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Military Teen and Parent Summit aims to bridge communication gap
Fayetteville Observer - 8/13/2019
Aug. 13--The Fort Bragg Family Advocacy Program will host a Military Teen and Parent Summit on Friday. [
The free, educational event is for military teens ages 13 to 18 and their parents with military identification from 9 a.m. to 3 p.m. at the John D. Fuller Recreational Complex, 6627 Old Bunce Road, organizers said.
Though there are many resources for parents of infants and toddlers, the summit is "the first of its kind" for military teens and parents to connect them with resources and bridge the communication gap teens and parents have, said Shadia Young, a lead child advocate for Fort Bragg's child advocacy program.
"We're hoping this becomes an annual event," Young said. "We want to have a more proactive approach to helping teens be prepared for the school year and provide tips that they can apply not only for academic life, but life with friends and family, as well."
Snacks and lunch will be provided, there will be a swag bag giveaway with items to help during the school year and free selfie sticks will be given away while supplies last.
Pictures from the event can be shared by using the hashtag #FAP2019TeenSummit.
Specialists will be available to discuss scholarship opportunities, military options, college information and trade schools.
Check-in will be at 8:30 a.m., and the morning will kick off with a group of performers known as Drum Cafe, who will provide participants with drums for an interactive team-building performance.
Workshops geared toward teens include topics about anger and stress management and identifying healthy and unhealthy relationships.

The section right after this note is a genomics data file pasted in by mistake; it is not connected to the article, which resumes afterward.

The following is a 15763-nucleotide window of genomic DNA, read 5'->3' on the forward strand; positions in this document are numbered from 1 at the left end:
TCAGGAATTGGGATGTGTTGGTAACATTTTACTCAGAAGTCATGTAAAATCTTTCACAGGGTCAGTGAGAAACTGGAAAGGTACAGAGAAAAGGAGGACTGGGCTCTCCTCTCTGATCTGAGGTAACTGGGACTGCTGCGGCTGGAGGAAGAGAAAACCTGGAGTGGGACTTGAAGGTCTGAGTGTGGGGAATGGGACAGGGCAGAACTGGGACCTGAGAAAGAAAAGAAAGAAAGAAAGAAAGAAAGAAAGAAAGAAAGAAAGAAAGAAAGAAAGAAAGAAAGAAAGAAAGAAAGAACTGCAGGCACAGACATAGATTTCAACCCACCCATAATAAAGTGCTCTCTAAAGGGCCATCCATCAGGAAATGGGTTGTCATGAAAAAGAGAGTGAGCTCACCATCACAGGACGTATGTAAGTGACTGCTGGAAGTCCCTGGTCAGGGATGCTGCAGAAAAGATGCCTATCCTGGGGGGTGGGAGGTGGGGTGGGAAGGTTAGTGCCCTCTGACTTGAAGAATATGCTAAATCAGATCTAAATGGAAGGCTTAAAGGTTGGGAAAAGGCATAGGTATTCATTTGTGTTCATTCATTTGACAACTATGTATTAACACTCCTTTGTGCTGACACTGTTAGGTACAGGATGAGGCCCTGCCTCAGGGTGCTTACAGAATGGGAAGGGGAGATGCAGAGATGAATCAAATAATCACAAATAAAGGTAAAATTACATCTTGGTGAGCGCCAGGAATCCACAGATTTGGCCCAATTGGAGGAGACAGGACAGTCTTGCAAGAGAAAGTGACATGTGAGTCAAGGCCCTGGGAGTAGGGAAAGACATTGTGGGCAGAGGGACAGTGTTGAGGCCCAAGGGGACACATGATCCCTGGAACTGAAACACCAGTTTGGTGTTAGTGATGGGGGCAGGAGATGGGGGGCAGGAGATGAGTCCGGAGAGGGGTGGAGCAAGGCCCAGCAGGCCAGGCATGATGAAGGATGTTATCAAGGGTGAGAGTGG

The summit was designed to include parents, Young said.
"Teens feel their parents don't understand them, and parents feel their teens never listen," she said. "Having both teens and parents attend will help foster better relationships and communication and allow them to see the world from one another's perspective"
As a parent to a 16-year-old, Young said it's important for her to be conscious that her daughter is growing up in a "different world and society," than she did.
Teens can choose from three workshop topics in the morning and three workshop topics in the afternoon, Young said.
The morning workshops, scheduled from 10:30 to 11:30 a.m., include an anger management session; a stress management workshop that teaches how to manage the stressors of school, parents and peer pressure; and a teens-only workshop about healthy relationships and identifying toxic relationships with friends and dating.
Retired Lt. Joe Laramie, who has more than 30 years of experience in the child abuse and neglect field, will speak during a lunch-and-learn session about internet crimes against children.
"He'll also speak about why teens need to be cautious not only when posting messages, but also with posting images," Young said.
Afternoon workshops will be from 1:15 to 2:15 p.m., and include creating a vision board with goals for the future; a speaking Teenglish workshop for parents only to teach teen lingo and how to communicate with teens; and a workshop on parent and teen love language.
Parents and teens can register online or call 910-396-5521.
Staff writer Rachael Riley can be reached at firstname.lastname@example.org or 910-486-3528.
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